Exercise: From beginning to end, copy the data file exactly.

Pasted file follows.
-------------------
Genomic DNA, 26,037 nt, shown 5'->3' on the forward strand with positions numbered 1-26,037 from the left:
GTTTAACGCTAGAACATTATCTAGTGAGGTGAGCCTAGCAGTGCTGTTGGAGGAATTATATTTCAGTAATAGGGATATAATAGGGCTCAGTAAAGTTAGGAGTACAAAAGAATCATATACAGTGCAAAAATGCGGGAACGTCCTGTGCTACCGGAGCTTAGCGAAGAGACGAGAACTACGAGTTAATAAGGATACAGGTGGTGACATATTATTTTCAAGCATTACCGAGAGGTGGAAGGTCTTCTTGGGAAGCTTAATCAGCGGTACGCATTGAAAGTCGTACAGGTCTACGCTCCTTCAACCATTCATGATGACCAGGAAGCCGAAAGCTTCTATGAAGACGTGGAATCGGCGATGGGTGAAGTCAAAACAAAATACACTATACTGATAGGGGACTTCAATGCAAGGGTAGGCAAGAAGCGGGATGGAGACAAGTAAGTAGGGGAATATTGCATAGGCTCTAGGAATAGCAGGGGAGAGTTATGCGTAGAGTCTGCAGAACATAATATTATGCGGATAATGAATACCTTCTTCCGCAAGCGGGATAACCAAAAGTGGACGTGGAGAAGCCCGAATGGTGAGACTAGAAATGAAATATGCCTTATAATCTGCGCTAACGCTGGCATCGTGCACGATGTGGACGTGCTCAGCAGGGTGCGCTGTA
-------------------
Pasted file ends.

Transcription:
Genomic DNA, 26,037 nt, shown 5'->3' on the forward strand with positions numbered 1-26,037 from the left:
GTTTAACGCTAGAACATTATCTAGTGAGGTGAGCCTAGCAGTGCTGTTGGAGGAATTATATTTCAGTAATAGGGATATAATAGGGCTCAGTAAAGTTAGGAGTACAAAAGAATCATATACAGTGCAAAAATGCGGGAACGTCCTGTGCTACCGGAGCTTAGCGAAGAGACGAGAACTACGAGTTAATAAGGATACAGGTGGTGACATATTATTTTCAAGCATTACCGAGAGGTGGAAGGTCTTCTTGGGAAGCTTAATCAGCGGTACGCATTGAAAGTCGTACAGGTCTACGCTCCTTCAACCATTCATGATGACCAGGAAGCCGAAAGCTTCTATGAAGACGTGGAATCGGCGATGGGTGAAGTCAAAACAAAATACACTATACTGATAGGGGACTTCAATGCAAGGGTAGGCAAGAAGCGGGATGGAGACAAGTAAGTAGGGGAATATTGCATAGGCTCTAGGAATAGCAGGGGAGAGTTATGCGTAGAGTCTGCAGAACATAATATTATGCGGATAATGAATACCTTCTTCCGCAAGCGGGATAACCAAAAGTGGACGTGGAGAAGCCCGAATGGTGAGACTAGAAATGAAATATGCCTTATAATCTGCGCTAACGCTGGCATCGTGCACGATGTGGACGTGCTCAGCAGGGTGCGCTGTA